Jan/Feb Let’s Talk Money Newsletter

View the newsletter here: https://www.ltmonline.com/jerrysiver

Estate Planning:

What your children should know about your finances

It may not be easy talking to your adult children about your finances and estate strategy. But discussing your finances with your grown children now can better prepare your whole family for the future.

General Interest:

Great way to start the new year

If you spent more than you wanted to this holiday season, you need to take a closer look at where your money is going. A spending plan can help you track your money and get your finances in order.

I resolve to . . .

Instead of making the same resolutions you have in the past, resolve this year to improve your financial health. We offer several ways to become more financially fit.

By the numbers: spending patterns

The Employee Benefit Research Institute has released some statistics on the spending patterns of Americans ages 50-64.

The minimum payment trap

Paying the minimum amount on your credit card may seem like a good idea, but it’s not. Not only will it take you longer to pay off the balance, but you’ll also end up paying more for the item than what it originally cost.


Single? You need life insurance, too

Just because you’re single doesn’t mean you shouldn’t consider life insurance. Incorporating a life insurance policy into your financial strategy can be a smart move.

The gift of a better financial future

If you’d like to help a family member get the year off to a better financial start, consider making a gift that can make a real difference in your loved one’s financial future. Your generosity also may help save estate taxes later.

Retirement Planning:

Take charge of your retirement

With pensions becoming far less common than in the past, it’s up to you to figure out how to fund your retirement. We discuss several recommendations from the IRS for preparing for retirement.

Put a realistic price tag on your retirement

When it comes to funding retirement, not everyone needs to save the same amount. Figuring out how much income you’re going to need ahead of time can put you on the path toward an enjoyable retirement.


Have you had the talk?

The beginning of a new year is a good time to talk to your loved ones about your possible long-term care needs. Discussing your wishes and possible solutions for long-term care can help alleviate any future stress and indecision.

Small Business:

Does your business have a contingency plan?

Financial issues can cause considerable stress between business partners. Setting up a buy-sell agreement can alleviate some of that potential stress.

The life insurance crisis

Many American households don’t have individual life insurance, even though they need the protections it provides. If you’re looking for a way to help your business attract and retain valuable employees, consider making life insurance part of your employee benefit package.


Are you an abstract or a concrete thinker?

If you have trouble saving money, it could be because your strategy doesn’t match the way you think. Figuring out what kind of thinker you are can help you create a successful strategy for reaching your goals.


Protect your income with disability insurance

Illness or injury can happen to anyone. Would you be prepared if it happened to you? Having long-term disability insurance coverage could help keep you financially afloat if you were prevented from working due to disability.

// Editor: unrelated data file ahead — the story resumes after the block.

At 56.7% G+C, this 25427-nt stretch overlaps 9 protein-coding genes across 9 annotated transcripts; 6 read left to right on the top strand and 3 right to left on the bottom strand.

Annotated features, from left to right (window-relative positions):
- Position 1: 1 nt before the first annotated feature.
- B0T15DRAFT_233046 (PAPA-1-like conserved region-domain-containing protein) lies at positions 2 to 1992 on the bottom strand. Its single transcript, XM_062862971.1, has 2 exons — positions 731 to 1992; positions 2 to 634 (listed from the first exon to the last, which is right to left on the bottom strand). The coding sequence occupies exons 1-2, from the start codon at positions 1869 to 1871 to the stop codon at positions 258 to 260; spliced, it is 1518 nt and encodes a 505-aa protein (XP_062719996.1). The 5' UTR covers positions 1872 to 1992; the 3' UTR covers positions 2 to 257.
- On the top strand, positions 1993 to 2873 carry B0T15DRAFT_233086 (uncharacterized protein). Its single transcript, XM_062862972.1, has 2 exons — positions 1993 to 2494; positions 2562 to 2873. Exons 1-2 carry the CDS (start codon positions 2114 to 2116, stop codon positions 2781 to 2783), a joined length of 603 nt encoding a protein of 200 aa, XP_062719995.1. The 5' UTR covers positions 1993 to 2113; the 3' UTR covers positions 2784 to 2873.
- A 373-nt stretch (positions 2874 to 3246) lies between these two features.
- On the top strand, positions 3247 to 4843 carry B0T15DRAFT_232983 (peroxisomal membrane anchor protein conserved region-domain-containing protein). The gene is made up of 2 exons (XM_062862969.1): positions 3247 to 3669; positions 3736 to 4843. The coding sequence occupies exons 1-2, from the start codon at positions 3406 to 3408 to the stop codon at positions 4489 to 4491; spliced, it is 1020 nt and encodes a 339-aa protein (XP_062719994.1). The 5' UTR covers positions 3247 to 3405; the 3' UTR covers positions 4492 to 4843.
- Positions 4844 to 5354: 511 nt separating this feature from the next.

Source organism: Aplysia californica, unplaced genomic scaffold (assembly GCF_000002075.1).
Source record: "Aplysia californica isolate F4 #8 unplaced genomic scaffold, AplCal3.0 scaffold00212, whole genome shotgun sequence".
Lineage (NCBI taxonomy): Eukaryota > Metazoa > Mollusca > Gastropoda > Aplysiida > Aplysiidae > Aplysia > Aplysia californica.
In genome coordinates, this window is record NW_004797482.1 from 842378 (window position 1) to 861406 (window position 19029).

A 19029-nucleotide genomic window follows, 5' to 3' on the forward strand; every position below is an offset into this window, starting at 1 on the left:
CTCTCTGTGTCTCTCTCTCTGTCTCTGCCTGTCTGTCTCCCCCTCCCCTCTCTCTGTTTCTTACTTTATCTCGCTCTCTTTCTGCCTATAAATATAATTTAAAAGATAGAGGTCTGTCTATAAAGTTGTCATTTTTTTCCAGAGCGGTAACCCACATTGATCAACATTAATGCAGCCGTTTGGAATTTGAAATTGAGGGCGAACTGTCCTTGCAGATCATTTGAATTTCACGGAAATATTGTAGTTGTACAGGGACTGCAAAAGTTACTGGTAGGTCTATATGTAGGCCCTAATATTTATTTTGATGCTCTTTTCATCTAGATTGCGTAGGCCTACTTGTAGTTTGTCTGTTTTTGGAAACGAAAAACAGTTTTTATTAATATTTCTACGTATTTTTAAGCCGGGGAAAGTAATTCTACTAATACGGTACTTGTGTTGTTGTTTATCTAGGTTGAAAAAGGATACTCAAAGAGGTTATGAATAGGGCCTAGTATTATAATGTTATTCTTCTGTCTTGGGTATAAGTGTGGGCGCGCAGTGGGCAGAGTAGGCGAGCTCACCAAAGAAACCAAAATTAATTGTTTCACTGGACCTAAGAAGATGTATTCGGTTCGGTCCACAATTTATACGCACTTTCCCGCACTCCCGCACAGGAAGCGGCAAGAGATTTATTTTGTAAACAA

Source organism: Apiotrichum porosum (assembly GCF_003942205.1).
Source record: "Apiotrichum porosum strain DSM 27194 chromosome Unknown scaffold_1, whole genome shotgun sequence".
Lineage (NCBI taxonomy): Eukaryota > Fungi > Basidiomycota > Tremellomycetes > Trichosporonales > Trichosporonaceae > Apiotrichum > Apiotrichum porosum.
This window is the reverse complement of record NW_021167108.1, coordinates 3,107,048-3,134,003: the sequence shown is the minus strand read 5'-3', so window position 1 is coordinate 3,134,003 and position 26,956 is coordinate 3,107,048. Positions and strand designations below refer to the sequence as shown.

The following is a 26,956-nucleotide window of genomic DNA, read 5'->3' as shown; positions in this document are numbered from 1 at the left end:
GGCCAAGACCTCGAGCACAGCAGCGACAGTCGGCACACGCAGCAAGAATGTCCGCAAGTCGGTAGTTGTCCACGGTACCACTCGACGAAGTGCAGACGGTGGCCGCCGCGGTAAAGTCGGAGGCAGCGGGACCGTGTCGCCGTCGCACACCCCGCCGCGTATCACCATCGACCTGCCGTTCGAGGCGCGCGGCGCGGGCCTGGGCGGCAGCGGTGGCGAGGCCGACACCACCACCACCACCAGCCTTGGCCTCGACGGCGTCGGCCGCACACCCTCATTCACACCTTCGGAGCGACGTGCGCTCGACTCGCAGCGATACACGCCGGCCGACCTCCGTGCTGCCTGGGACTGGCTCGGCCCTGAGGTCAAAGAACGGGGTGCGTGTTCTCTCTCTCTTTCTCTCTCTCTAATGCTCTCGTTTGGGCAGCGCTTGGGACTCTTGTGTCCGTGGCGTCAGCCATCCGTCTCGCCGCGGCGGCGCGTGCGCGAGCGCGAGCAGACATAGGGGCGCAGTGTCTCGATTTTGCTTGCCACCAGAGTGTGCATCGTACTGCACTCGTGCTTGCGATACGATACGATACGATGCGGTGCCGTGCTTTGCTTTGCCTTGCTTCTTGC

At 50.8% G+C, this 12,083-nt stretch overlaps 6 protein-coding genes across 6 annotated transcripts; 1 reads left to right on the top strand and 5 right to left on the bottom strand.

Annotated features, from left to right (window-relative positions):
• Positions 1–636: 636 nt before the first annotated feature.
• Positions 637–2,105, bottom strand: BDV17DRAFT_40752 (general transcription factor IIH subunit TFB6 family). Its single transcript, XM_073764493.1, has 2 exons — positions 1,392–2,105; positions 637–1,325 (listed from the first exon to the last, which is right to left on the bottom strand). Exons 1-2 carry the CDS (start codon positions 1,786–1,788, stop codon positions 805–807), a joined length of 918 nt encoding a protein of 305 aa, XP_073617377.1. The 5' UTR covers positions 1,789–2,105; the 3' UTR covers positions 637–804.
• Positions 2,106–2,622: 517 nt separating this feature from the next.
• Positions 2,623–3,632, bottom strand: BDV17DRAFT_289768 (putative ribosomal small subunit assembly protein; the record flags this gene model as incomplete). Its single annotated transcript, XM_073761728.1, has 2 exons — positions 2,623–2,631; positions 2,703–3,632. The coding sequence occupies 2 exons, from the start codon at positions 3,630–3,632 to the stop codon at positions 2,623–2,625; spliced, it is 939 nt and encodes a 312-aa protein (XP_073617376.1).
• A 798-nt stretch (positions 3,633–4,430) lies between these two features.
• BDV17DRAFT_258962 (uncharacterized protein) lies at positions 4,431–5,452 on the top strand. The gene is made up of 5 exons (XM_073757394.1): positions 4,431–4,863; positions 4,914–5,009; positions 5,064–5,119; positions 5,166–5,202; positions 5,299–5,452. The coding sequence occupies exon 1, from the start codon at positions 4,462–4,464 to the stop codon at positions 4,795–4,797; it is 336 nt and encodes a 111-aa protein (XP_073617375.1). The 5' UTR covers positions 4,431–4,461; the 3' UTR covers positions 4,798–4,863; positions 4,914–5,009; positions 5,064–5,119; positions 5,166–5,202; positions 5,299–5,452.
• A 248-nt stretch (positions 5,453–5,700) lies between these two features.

Retirement Income…you’re probably in trouble.

I’m noticing a disturbing trend when talking to people about saving for retirement and what their expectations are for their own retirement. Most people have no idea how much income they’ll need when they retire. Even worse, hardly anyone has a specific plan describing how much they need to save NOW to enable them to have enough money when it comes time TO RETIRE.

If you’re under 50, you are in luck…you still have time. If you’re over 50, and haven’t been saving at least 20% of your income, you might be in trouble.

So, unless you have:

• a large trust fund

• are already independently wealthy

• have a big inheritance coming your way soon

• lucky enough to have a large pension

You need to follow this advice, as appropriate to your age:

Over 50, but not retired

Within the next few weeks, write down your ideal plan for retirement. Include everything that could affect your income or spending. For example, will you downsize your home; will you want to spend winters in a warm climate; will you take up a new hobby or activity (golf or travel can be expensive); will you earn money doing part time work; what will groceries, telephone, gas, insurance, cable, etc, etc, cost.


Once you have your list, assign a dollar value (in annual terms using today’s values) to each. Then, add all those amounts up to see what you’ll be spending each year. Next is the step that’s a little complicated: you’ll need to calculate your annual retirement income using projected Social Security benefits, pension benefits, retirement savings you’ll have accumulated and income property you may own. Your spending amount is now subtracted from your income amount and if the result is a negative number you’ll need to spend less or retire later

Under 50

Good news, you still have time to build a decent retirement income. You need to save enough so that your retirement savings are equal to this multiple of your annual income at these ages:

     Age 40, 1.61 x annual income

     Age 45, 3.53 x annual income

     Age 50, 5.82 x annual income

     Age 55, 8.56 x annual income

     Age 65 15.7 x annual income

If you have any questions about how to make sure you’ll be able to retire with enough income, get advice from an Investment Advisor, they aren’t paid commission so they have no incentive to sell you anything.

Jerry Siver